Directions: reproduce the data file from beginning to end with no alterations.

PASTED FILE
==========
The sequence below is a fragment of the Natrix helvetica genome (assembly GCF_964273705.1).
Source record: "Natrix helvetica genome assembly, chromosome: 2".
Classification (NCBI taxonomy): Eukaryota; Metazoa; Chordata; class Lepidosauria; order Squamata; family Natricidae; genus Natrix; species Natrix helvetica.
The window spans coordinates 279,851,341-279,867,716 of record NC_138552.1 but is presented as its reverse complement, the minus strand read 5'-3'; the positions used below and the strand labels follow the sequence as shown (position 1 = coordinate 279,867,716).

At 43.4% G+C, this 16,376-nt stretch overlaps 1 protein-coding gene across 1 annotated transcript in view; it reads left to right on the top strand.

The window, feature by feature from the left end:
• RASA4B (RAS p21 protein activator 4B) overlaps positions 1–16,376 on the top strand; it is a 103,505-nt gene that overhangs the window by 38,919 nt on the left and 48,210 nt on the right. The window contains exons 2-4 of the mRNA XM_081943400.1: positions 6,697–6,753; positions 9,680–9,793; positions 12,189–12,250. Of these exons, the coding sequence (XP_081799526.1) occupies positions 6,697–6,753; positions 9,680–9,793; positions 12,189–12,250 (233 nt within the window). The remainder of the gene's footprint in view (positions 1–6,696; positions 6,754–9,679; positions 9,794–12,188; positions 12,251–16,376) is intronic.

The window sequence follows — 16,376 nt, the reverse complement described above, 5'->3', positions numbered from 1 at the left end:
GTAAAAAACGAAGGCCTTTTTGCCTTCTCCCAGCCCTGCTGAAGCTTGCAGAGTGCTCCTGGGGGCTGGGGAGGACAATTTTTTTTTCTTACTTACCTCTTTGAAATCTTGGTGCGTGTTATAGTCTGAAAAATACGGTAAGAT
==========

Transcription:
The sequence below is a fragment of the Natrix helvetica genome (assembly GCF_964273705.1).
Source record: "Natrix helvetica genome assembly, chromosome: 2".
Classification (NCBI taxonomy): Eukaryota; Metazoa; Chordata; class Lepidosauria; order Squamata; family Natricidae; genus Natrix; species Natrix helvetica.
The window spans coordinates 279,851,341-279,867,716 of record NC_138552.1 but is presented as its reverse complement, the minus strand read 5'-3'; the positions used below and the strand labels follow the sequence as shown (position 1 = coordinate 279,867,716).

At 43.4% G+C, this 16,376-nt stretch overlaps 1 protein-coding gene across 1 annotated transcript in view; it reads left to right on the top strand.

The window, feature by feature from the left end:
• RASA4B (RAS p21 protein activator 4B) overlaps positions 1–16,376 on the top strand; it is a 103,505-nt gene that overhangs the window by 38,919 nt on the left and 48,210 nt on the right. The window contains exons 2-4 of the mRNA XM_081943400.1: positions 6,697–6,753; positions 9,680–9,793; positions 12,189–12,250. Of these exons, the coding sequence (XP_081799526.1) occupies positions 6,697–6,753; positions 9,680–9,793; positions 12,189–12,250 (233 nt within the window). The remainder of the gene's footprint in view (positions 1–6,696; positions 6,754–9,679; positions 9,794–12,188; positions 12,251–16,376) is intronic.

The window sequence follows — 16,376 nt, the reverse complement described above, 5'->3', positions numbered from 1 at the left end:
GTAAAAAACGAAGGCCTTTTTGCCTTCTCCCAGCCCTGCTGAAGCTTGCAGAGTGCTCCTGGGGGCTGGGGAGGACAATTTTTTTTTCTTACTTACCTCTTTGAAATCTTGGTGCGTGTTATAGTCTGAAAAATACGGTAAGAT